The Haier HVW18BSS Wine Refrigerator – A Simple, Compact Wine Refrigerator. But Will it Last?
The Haier HVW18BSS wine refrigerator stores 18 standard or bordeaux-style bottles, but if you like Champagne, Pinot Noir or Chardonnay, expect it to be less, especially since the wine refrigerator is designed to be narrow and have a small footprint. In addition, the wine racks are wavy wire racks that can’t be adjusted (very common, but also the worst kind), once again fitted for standard bottles, so expect wine bottles with a wide base not to lay properly and hit the upper rack. The racks may even bend after a while.
Haier touts its thermoelectric cooling system because it creates less vibrations than compressor-based systems. While this is one of the advantages of a thermoelectric system, it is not the primary one. The primary advantage of a thermoelectric system (and therefore a favorable characteristic of this wine refrigerator) is a steady temperature or small fluctuations. Providing a steady temperature is the most important thing you can do for wine protection. Thermoelectric systems are also quieter and consume less energy.
The Haier HVW18BSS also provides a double-paned glass door which helps to maintain temperature through increased insulation and provides some protection against Ultra Violet light (tinting of the glass would be even better), but this is a standard wine refrigerator feature.
This wine cooler’s temperature range could be larger. At 50 – 64°F it does not provide adequate cooling for a whole range of white and sparkling wines that are best served at 40 – 50°F. Temperature control is provided by a simple mechanical dial marked red wine on one side and white wine on the other (see Haier HVW18BSS Owner’s Manual). As suggested above they could have omitted the side that says white wine. In addition, a simple dial does not provide accurate temperature control. You can’t serve wine at the proper temperature if you can’t dial in a precise temperature, although you could always buy a thermometer and experiment with the settings.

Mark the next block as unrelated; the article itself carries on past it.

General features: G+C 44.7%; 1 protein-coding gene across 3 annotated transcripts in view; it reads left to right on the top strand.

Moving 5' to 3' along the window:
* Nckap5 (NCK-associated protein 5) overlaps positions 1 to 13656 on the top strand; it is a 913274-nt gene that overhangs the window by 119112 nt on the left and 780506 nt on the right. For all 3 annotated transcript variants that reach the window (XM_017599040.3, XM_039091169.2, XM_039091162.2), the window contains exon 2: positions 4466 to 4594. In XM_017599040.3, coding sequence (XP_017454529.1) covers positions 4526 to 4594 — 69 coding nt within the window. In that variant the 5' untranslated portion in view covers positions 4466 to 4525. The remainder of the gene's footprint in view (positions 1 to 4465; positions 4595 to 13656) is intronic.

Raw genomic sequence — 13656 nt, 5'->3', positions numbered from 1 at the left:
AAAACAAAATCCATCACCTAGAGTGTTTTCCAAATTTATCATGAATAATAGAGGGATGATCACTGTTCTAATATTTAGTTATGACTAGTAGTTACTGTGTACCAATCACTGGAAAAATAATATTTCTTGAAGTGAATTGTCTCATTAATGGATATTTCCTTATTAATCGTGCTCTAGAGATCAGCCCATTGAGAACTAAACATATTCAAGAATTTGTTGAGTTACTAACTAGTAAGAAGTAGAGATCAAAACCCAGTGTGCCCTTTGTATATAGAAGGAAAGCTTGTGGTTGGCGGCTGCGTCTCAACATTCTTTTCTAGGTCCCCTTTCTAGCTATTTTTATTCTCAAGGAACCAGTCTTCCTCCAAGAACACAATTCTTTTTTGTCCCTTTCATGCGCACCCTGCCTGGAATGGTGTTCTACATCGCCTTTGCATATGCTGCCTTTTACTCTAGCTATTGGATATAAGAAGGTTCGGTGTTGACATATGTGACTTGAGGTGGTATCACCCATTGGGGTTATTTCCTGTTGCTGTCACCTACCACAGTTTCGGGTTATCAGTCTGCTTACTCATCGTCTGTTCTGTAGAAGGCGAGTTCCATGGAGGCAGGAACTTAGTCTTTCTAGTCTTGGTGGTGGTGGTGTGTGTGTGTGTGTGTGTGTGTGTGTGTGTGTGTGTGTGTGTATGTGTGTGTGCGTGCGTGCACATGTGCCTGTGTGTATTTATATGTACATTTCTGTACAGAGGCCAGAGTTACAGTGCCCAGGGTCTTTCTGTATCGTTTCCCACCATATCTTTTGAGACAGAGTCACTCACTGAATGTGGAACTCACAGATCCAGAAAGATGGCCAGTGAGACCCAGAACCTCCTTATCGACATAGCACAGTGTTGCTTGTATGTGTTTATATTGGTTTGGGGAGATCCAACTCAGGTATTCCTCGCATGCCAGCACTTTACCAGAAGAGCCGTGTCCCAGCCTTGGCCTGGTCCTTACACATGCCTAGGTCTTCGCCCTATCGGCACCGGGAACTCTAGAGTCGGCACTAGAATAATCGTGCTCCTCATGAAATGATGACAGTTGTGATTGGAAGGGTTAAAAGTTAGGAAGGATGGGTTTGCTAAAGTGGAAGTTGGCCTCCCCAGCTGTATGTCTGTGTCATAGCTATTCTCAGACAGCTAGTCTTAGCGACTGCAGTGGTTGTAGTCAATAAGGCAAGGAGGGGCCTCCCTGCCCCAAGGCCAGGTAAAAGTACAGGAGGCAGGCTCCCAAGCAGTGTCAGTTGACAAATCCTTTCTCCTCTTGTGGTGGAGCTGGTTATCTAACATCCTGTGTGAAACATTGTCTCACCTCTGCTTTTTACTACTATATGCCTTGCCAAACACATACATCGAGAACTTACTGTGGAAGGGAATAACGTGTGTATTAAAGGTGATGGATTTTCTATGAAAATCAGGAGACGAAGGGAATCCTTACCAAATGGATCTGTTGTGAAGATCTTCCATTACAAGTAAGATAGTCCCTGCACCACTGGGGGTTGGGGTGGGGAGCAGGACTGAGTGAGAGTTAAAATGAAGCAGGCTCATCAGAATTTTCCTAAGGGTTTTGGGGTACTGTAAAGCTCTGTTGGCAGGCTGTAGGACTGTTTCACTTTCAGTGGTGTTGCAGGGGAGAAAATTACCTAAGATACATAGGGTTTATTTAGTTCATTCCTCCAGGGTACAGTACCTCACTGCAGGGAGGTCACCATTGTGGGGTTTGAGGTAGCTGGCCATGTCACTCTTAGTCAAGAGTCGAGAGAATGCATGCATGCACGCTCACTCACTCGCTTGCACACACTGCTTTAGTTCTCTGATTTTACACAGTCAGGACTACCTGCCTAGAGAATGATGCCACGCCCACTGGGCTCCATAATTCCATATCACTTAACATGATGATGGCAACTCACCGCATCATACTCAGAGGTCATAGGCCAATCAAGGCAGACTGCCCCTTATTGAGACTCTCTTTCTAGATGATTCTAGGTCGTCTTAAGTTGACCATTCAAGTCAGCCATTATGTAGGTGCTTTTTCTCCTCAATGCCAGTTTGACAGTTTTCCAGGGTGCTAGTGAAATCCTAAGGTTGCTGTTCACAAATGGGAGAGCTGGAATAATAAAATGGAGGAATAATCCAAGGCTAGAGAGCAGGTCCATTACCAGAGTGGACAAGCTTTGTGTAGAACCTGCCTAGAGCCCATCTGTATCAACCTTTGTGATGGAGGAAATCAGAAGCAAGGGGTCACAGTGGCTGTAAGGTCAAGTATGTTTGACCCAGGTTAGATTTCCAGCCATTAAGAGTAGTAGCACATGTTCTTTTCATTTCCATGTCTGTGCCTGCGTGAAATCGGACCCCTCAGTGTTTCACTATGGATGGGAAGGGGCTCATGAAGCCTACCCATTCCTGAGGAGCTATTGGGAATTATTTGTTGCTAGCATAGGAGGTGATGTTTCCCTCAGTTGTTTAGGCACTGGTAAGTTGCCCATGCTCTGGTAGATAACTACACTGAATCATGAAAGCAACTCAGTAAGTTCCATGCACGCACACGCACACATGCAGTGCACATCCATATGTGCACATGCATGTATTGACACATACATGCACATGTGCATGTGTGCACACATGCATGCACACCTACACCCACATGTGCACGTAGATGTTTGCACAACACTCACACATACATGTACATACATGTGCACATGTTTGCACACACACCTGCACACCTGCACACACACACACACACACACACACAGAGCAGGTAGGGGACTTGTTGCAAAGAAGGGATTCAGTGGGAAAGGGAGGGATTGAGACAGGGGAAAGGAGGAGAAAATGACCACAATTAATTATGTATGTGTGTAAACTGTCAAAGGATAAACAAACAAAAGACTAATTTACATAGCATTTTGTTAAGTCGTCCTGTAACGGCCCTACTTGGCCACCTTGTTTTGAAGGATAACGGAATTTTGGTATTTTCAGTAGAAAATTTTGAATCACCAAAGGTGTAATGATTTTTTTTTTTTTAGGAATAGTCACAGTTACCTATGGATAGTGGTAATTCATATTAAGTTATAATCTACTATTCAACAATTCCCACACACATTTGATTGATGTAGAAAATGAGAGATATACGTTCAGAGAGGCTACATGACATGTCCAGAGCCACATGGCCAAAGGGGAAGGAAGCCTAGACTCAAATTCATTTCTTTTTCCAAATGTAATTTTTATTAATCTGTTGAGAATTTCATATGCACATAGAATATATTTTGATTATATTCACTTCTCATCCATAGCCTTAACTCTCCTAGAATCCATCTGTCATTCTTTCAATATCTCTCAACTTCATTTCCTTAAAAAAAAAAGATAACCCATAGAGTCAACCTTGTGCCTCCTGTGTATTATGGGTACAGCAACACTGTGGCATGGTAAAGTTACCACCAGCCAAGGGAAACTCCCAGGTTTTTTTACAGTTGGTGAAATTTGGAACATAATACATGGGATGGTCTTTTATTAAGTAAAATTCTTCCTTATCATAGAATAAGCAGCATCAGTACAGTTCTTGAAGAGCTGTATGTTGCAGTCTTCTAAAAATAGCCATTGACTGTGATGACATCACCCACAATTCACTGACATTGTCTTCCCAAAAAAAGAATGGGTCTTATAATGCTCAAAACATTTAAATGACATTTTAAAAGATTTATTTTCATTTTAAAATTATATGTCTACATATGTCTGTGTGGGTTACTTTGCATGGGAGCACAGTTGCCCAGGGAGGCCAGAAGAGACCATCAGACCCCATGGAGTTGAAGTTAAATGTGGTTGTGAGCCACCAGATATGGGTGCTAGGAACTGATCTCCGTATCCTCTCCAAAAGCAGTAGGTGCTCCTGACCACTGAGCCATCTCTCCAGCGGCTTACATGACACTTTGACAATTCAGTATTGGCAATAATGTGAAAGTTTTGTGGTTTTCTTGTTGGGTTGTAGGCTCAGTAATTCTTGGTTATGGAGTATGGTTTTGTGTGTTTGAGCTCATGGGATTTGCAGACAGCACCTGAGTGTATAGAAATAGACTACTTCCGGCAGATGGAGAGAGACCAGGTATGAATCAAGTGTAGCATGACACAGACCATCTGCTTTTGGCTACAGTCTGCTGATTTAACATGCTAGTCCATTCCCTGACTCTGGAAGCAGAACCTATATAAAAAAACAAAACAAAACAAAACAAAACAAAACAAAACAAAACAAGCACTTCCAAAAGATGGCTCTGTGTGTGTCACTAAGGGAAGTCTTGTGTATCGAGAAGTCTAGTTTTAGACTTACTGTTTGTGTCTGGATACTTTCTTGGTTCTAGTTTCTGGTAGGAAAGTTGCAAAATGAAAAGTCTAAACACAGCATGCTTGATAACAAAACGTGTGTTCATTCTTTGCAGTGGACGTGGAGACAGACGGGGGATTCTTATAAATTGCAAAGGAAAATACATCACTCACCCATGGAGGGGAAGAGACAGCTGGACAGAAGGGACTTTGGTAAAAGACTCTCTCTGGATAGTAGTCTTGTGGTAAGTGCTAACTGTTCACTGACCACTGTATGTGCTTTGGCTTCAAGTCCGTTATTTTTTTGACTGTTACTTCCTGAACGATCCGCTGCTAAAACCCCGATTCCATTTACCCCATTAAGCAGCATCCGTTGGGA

But, none of these features matter if the wine cooler stops working. Many buyers of this model have stated that it breaks down shortly after its one-year parts-and-labor warranty expires, and while wine refrigerators have never been known for their longevity one should expect to keep it for at least 5 years before replacement. On the plus side, Haiers tend to be cheap so the pain shouldn’t be too great.
Who’ s It For? If you regularly keep less than 20 bottles of red wine on hand that comes in bordeaux-style bottles like Cabernet Sauvignon, and that red wine is primarily the same type or served at the same temperature (because it’s a single zone wine cooler), and you don’t mind buying a new wine refrigerator every year, go ahead and pick one up. But remember, wine refrigerators are for short-term storage (less than a year) and should not be used to age wine.
- Thermoelectric Cooling
- Double-paned Glass Door
- One-year parts-and-labor warranty
- Compact – small footprint
- Cheap (price per bottle = $8.33, based on average price per unit of $150)
- Wavy wire racks designed for standard bottles
- Small temperature range
- Mechanical dial – poor temperature control
- Likely to fail after 1 year